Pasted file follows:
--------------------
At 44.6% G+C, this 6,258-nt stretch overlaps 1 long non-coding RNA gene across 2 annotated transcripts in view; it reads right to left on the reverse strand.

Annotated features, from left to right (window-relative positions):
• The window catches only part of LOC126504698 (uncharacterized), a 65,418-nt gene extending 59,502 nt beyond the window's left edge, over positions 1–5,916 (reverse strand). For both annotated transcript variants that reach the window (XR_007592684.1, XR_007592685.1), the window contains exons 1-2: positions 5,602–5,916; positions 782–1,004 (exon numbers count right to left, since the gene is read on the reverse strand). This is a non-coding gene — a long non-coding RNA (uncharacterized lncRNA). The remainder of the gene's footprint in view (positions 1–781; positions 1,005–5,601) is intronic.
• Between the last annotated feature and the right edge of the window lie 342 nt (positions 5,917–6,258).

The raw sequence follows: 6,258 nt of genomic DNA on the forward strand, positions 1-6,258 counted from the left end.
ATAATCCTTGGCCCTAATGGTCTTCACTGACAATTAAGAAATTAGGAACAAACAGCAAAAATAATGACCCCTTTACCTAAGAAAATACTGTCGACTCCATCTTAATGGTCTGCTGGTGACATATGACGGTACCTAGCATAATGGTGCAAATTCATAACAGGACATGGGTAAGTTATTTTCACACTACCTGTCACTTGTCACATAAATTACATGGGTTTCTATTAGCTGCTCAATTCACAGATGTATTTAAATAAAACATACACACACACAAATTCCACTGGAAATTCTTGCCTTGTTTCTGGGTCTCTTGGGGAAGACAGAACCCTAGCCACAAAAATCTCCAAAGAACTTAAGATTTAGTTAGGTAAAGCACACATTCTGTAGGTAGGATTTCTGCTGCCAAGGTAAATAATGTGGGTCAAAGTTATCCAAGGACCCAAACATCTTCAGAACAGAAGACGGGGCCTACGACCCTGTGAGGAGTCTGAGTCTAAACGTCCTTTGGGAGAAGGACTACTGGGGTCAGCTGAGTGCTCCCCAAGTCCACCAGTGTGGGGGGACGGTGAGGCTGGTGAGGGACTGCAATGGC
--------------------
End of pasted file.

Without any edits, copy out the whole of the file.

At 44.6% G+C, this 6,258-nt stretch overlaps 1 long non-coding RNA gene across 2 annotated transcripts in view; it reads right to left on the reverse strand.

Annotated features, from left to right (window-relative positions):
• The window catches only part of LOC126504698 (uncharacterized), a 65,418-nt gene extending 59,502 nt beyond the window's left edge, over positions 1–5,916 (reverse strand). For both annotated transcript variants that reach the window (XR_007592684.1, XR_007592685.1), the window contains exons 1-2: positions 5,602–5,916; positions 782–1,004 (exon numbers count right to left, since the gene is read on the reverse strand). This is a non-coding gene — a long non-coding RNA (uncharacterized lncRNA). The remainder of the gene's footprint in view (positions 1–781; positions 1,005–5,601) is intronic.
• Between the last annotated feature and the right edge of the window lie 342 nt (positions 5,917–6,258).

The raw sequence follows: 6,258 nt of genomic DNA on the forward strand, positions 1-6,258 counted from the left end.
ATAATCCTTGGCCCTAATGGTCTTCACTGACAATTAAGAAATTAGGAACAAACAGCAAAAATAATGACCCCTTTACCTAAGAAAATACTGTCGACTCCATCTTAATGGTCTGCTGGTGACATATGACGGTACCTAGCATAATGGTGCAAATTCATAACAGGACATGGGTAAGTTATTTTCACACTACCTGTCACTTGTCACATAAATTACATGGGTTTCTATTAGCTGCTCAATTCACAGATGTATTTAAATAAAACATACACACACACAAATTCCACTGGAAATTCTTGCCTTGTTTCTGGGTCTCTTGGGGAAGACAGAACCCTAGCCACAAAAATCTCCAAAGAACTTAAGATTTAGTTAGGTAAAGCACACATTCTGTAGGTAGGATTTCTGCTGCCAAGGTAAATAATGTGGGTCAAAGTTATCCAAGGACCCAAACATCTTCAGAACAGAAGACGGGGCCTACGACCCTGTGAGGAGTCTGAGTCTAAACGTCCTTTGGGAGAAGGACTACTGGGGTCAGCTGAGTGCTCCCCAAGTCCACCAGTGTGGGGGGACGGTGAGGCTGGTGAGGGACTGCAATGGC